In the past few years, YouTubehas become a multimedia classifieds for guitarists. It’s opened doors for fingerstyle wizard Andy McKee, whose “Drifting” video has 44 million views, and ukulele phenom Jake Shimabukuro’s “Ukulele Weeps” video has 10 million views. And for Queen Extravaganza’s guitarists Tristan Avakian and Brian Gresh, YouTube might have assisted them in their best gig yet.

Queen Extravaganza is the official tribute band compiled with nine musicians—four lead singers, two guitarists, bassist, drummer, and keyboardist—to tour the US and Canada on the legacy of Queen’s expansive canon. The finalists were picked via fan vote on YouTube, and from there the band was assembled by Queen drummer Roger Taylor with help from Queen guitarist Brian May and Spike Edney—live keyboardist and musical director with Queen since 1984.

“I was blown away in shock!” says Queen Extravaganza guitarist Gresh about being chosen for the show. After 16 years of playing guitar, he is now living one of his wildest dreams: performing on a nationwide tour.“Once I calmed down a bit, I called my parents and they didn’t even believe me.” [Laughs.] Gresh has worked as a mechanical engineer at T.D. Williamson in Tulsa, Oklahoma, since 2006—performing with his band Megatron on the weekends ... that is, until he submitted his video audition for “Killer Queen.”

Queen Extravaganza’s other guitarist, Tristan Avakian, is much more familiar with the music business. He’s collaborated with Lauryn Hill, Mariah Carey, Biohazard, toured with Trans-Siberian Orchestra, and worked on Canada’s Rock of Ages and Queen’s We Will Rock You. “I feel honored that I made one of the two spots because Brian is my guitar hero—he’s a legend,” says Avakian. “I feel like Mark Wahlberg in Rock Star when he joins Steel Dragon and the band is doing the cool rocker poses and he can’t stop smirking. That’s how I feel every time I think about playing anything by Queen.”

“Tristan and Brian complement each other so well,” says May. “It’s great to see the organic interaction, the body language, and the evolution of their relationship—both those guys are so giving, share such a joy when playing, and are so individually charismatic that something special is bound to happen when they perform.”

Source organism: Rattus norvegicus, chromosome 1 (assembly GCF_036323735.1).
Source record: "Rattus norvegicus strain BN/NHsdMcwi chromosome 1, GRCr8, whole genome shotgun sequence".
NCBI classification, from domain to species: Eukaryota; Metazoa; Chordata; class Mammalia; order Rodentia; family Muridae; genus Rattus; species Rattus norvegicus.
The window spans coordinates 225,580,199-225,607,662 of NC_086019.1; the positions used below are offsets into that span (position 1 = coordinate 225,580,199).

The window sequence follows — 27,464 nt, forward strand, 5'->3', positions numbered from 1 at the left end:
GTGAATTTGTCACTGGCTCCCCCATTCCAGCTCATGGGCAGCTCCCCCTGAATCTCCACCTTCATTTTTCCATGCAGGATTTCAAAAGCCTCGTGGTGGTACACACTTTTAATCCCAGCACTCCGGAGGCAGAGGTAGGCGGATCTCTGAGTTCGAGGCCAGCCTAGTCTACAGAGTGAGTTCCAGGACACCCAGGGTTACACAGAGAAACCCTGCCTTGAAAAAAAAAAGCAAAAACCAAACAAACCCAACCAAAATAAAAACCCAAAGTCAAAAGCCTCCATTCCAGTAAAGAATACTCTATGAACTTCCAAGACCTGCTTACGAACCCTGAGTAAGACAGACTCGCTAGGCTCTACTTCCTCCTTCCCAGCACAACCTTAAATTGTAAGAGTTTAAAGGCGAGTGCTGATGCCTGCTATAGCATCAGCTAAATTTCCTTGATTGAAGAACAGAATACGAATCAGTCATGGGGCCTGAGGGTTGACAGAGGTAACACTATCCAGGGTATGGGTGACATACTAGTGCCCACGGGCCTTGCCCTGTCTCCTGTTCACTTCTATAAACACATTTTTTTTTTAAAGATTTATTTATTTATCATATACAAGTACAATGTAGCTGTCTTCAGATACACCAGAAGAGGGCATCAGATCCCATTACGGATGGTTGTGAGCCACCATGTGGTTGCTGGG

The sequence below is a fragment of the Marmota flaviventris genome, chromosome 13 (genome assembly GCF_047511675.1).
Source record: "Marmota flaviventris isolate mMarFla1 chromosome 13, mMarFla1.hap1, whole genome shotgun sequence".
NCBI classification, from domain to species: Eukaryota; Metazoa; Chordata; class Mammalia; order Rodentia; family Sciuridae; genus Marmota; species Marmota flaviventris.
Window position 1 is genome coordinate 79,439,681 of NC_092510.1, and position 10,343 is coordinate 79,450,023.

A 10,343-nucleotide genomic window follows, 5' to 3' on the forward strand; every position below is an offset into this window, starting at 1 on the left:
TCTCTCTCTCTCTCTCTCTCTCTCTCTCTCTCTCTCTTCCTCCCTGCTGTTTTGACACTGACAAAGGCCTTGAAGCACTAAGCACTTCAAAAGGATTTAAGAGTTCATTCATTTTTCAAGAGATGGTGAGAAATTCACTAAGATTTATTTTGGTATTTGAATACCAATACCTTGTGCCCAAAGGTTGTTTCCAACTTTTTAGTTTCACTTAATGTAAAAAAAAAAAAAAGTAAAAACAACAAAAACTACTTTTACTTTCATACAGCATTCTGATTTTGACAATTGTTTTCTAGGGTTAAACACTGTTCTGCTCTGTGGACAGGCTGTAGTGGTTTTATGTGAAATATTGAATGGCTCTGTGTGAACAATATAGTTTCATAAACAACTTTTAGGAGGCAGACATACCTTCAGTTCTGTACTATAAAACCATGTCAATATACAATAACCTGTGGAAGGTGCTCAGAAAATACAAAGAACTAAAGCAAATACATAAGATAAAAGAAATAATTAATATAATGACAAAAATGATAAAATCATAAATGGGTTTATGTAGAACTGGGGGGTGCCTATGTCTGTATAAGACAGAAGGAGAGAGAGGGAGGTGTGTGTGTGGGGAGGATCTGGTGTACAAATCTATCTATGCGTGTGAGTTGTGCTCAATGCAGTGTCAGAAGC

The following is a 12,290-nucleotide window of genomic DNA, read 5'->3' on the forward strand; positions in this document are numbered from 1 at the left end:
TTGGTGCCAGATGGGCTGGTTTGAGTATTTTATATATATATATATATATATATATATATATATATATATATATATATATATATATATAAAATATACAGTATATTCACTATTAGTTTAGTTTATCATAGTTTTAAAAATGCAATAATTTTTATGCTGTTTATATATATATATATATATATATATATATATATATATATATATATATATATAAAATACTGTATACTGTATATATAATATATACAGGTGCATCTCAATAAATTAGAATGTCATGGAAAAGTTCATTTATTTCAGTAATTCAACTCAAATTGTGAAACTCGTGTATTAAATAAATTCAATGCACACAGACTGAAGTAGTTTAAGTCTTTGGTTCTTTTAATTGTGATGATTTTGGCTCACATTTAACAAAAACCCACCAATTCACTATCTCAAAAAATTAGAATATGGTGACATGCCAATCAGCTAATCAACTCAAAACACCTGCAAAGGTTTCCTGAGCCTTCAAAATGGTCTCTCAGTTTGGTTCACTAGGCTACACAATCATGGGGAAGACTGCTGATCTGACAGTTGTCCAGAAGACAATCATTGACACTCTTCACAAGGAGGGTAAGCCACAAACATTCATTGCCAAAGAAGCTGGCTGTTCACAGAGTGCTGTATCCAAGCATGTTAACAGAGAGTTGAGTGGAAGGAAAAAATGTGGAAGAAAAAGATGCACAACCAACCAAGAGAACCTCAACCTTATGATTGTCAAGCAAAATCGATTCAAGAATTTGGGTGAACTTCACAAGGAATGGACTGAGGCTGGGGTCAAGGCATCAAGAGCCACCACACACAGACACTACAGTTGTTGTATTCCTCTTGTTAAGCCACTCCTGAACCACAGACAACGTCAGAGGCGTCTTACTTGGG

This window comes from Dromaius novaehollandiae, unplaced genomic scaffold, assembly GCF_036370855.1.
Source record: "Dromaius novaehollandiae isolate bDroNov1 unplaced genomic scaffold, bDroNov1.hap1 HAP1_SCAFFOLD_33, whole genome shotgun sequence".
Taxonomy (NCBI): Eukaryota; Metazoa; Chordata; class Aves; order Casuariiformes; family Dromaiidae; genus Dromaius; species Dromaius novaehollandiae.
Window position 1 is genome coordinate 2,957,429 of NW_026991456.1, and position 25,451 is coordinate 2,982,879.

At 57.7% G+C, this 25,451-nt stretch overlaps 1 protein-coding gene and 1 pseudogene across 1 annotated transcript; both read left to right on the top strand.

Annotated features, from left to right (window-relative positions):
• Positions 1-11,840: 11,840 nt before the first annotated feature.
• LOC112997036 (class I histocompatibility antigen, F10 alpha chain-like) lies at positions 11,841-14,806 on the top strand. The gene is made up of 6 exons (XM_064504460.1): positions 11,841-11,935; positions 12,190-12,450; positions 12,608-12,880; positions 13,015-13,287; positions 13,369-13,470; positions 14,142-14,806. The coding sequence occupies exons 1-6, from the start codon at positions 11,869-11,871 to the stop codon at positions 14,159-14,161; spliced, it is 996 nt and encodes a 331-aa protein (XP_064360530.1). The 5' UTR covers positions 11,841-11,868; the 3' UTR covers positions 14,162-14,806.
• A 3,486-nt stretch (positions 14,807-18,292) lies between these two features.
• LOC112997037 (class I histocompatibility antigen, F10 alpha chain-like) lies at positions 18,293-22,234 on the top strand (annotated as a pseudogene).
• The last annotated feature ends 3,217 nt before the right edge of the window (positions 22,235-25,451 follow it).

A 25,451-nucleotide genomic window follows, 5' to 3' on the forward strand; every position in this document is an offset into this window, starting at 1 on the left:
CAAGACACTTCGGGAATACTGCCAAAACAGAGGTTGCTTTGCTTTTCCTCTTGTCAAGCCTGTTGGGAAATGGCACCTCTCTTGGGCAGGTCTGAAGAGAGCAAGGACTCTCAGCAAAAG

Gresh and Avakian filled us in on their precarious auditions, what it was like to rehearse Queen songs in front of Taylor and May, and how gymnastics and guitar playing can go hand-and-hand. Bonus: Check out below for our special conversation with May.

How did you find out about the Queen Extravaganza contest?
I actually heard about it from a We Will Rock You fan. I was initially reluctant because I’m just not a big fan of the gladiatorial competition in art or music. Then I had a conversation with Brian May and he let me know about Marc Martel’s [Queen Extravaganza lead singer] video having millions of views and he said it’d be a great thing to try out for. I just realized that if someone was going to represent Queen in this capacity, I should at least tryout since Queen’s music and Brian. are so near and dear to my heart.

Gresh:I just Google’d “guitar auditions” and I stumbled across it and by the time I realized it, the deadline was just three days away [laughs]. I figured I had no chance of winning since I submitted my video audition of "Killer Queen" so late- the night before the deadline.

As the process and voting was unfolding, what were you thinking?
Three days after my upload I found out that I made the second round and I had to do another video—this time I was told to do Queen’s “Keep Yourself Alive.” I figured I’d go all out and use all my moves.
Avakian: Since I was initially apprehensive about this whole process, I was relieved once I saw quality players in the band that could potentially be honoring Queen. I actually started to worry in the second round when players like Steve Zukowsky, who’s in the Queen tribute band Sheer Heart Attack, and Richie Castellano, who’s rhythm guitarist and keyboardist in Blue Öyster Cult, appeared. And, of course, young Brian Gresh scared the crap out of me, too [laughs].

Brian, describe your go-to “moves” that you had in your back pocket?
[Laughs] I did a backflip during the solo part of “Keep Yourself Alive.” And then during the live audition of “One Vision,” I did another flip, but I think I unplugged Roy’s [another guitar finalist] guitar chord when I landed so I’m still sorry about that.